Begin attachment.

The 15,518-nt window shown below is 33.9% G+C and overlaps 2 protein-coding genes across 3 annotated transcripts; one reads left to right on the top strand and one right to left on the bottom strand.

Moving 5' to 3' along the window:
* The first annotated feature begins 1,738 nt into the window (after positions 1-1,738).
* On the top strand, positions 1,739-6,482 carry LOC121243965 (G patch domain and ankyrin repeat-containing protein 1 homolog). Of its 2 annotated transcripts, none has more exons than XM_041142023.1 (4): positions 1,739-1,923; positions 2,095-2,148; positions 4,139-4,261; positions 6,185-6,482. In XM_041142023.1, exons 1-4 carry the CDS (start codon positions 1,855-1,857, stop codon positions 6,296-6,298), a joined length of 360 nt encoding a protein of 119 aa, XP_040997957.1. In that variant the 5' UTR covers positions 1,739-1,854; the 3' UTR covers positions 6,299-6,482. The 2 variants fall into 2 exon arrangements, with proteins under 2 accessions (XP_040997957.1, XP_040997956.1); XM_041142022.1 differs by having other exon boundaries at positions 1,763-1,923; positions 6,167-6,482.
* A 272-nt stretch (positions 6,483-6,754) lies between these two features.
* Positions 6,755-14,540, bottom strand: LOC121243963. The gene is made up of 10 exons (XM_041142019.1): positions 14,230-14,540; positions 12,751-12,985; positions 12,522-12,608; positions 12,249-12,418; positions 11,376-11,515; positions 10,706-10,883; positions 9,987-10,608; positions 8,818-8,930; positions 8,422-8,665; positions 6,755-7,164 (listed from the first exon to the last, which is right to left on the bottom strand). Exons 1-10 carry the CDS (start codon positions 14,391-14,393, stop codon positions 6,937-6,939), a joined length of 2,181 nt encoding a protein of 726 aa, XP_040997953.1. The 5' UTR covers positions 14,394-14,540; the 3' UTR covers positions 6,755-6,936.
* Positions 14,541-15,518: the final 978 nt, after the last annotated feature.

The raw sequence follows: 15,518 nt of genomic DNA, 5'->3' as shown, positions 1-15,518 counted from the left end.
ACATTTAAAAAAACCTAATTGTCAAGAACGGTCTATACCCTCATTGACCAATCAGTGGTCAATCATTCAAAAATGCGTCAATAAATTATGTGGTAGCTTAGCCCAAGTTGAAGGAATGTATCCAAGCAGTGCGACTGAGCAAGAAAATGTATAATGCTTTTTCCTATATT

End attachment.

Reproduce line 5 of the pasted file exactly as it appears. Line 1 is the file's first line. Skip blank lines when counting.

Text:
* A 272-nt stretch (positions 6,483-6,754) lies between these two features.